GCE Advanced Levels: AAA (or AAB contextual offer).

We do not use predicted A level grades and do not score A levels, AS levels, or equivalent as part of our selection process. However, any offers made will be conditional on meeting the A level requirements.

A Level Offer:

AAA, which must include biology (or human biology) and chemistry.

A pass is normally required in science practical tests, where these are assessed separately.

A third A Level at grade A is required in any subject, including home language. We do not accept general studies, critical thinking, global perspectives, and citizenship studies.

Students must study three A levels for two years and meet the entry requirements, however they can take an extra A level a year earlier or later if needed to meet the entry requirements or recommended by their school or college. Please note that we do not usually accept A levels which have taken three years to complete.

We will consider resits for no more than two A levels as long as:

- you have completed your A levels in the last 12 months
- you have already obtained at least ABB with at least one A in biology/human biology or chemistry
- you must achieve AAA after taking your resits

Degree Offer:

If you are applying with an undergraduate (Bachelor's or undergraduate Master's) degree, you may not need to meet the standard A Level requirements. We will review this if you have achieved or are predicted to achieve a first class honours degree at undergraduate level in a relevant subject with enough biology and chemistry content. You will still, however, need to have achieved as least a 4 (C) in GCSE in both Maths and English Language. Any offers made without the A Level requirements are conditional on you achieving a first in your primary degree before starting the course.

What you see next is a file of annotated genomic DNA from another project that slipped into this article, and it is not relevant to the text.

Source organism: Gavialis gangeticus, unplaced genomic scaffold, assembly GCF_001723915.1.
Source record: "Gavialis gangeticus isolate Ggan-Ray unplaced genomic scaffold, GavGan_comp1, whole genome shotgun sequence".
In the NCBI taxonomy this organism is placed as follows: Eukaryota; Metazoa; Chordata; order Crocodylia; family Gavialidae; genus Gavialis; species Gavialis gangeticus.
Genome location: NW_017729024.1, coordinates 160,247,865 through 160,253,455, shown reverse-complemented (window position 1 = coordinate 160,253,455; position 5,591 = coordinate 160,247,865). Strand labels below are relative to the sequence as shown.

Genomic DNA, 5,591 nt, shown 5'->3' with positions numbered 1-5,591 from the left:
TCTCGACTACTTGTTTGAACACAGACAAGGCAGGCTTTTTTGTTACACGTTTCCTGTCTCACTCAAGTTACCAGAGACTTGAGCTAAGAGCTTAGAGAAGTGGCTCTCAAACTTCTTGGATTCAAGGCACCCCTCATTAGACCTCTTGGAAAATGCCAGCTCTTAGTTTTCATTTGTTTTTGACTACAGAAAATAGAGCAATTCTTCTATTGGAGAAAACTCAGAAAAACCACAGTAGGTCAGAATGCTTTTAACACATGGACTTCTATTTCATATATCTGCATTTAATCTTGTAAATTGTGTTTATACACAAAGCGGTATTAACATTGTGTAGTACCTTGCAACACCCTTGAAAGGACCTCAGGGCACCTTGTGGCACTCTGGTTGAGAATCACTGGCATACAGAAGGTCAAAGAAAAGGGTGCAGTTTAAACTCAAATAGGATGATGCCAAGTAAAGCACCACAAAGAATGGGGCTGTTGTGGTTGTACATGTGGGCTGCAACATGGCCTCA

For more information on which degrees are relevant, please contact us.

Accelerated degrees resulting in the award of a BSc Hons (completed over two years rather than three) may be accepted in lieu of A Levels where a first class has been achieved. We will review these applications on a case-by-case basis. GCSE Maths and English Language must still be achieved at a minimum of C grade. For information on whether your degree is accepted please contact us.

Contextual Offers:

A levels: AAB with at least one A in either biology or chemistry

IB: 35 (6,6,5 at Higher Level including 6 in either biology or chemistry, excluding core component) with the GCSE requirements (or equivalent).

This type of offer is given to students who meet our contextual admissions or elite athlete criteria.

If you meet the requirements for a contextual applicant and you're successful at interview, your offer will then be lowered to the contextual offer of AAB or 35.

Find out more at


If you are applying with A levels or the IB, you must meet the following GCSE requirements unless otherwise stated.

We require a minimum of 6 GCSEs at Level 7 (A) studied together over a two year period.

These 6 GCSEs at Level 7 must include chemistry and biology - or double science if you have not taken the individual science subjects - and may include maths and English language.

If maths and English language are not included in your 6 GCSEs at Level 7, you will need a minimum grade of Level 6 in both subjects.

For our selection scoring process, we score a maximum of the highest 8 GCSEs. These must include Maths, English Language, Chemistry, and Biology, (or double science if individual science subjects not taken). The remaining GCSEs are scored and allocated points as described in detail at

If you are applying with a degree, you must have achieved at least a level 4 (C) in maths and English language.

We do not accept GCSE resits.

We do not accept applied science, short course GCSEs or functional skills for English and maths.

GCSEs taken over multiple years may be accepted for home schooled students as long as they meet the entry requirements.

English Language Requirements:

If English is not your first language, you will need to have proof of your fluency with one of the following:

- IELTS 7.5 (no less than 7.0 in any element)
- Pearson Test of English (Academic) 79 (minimum 76)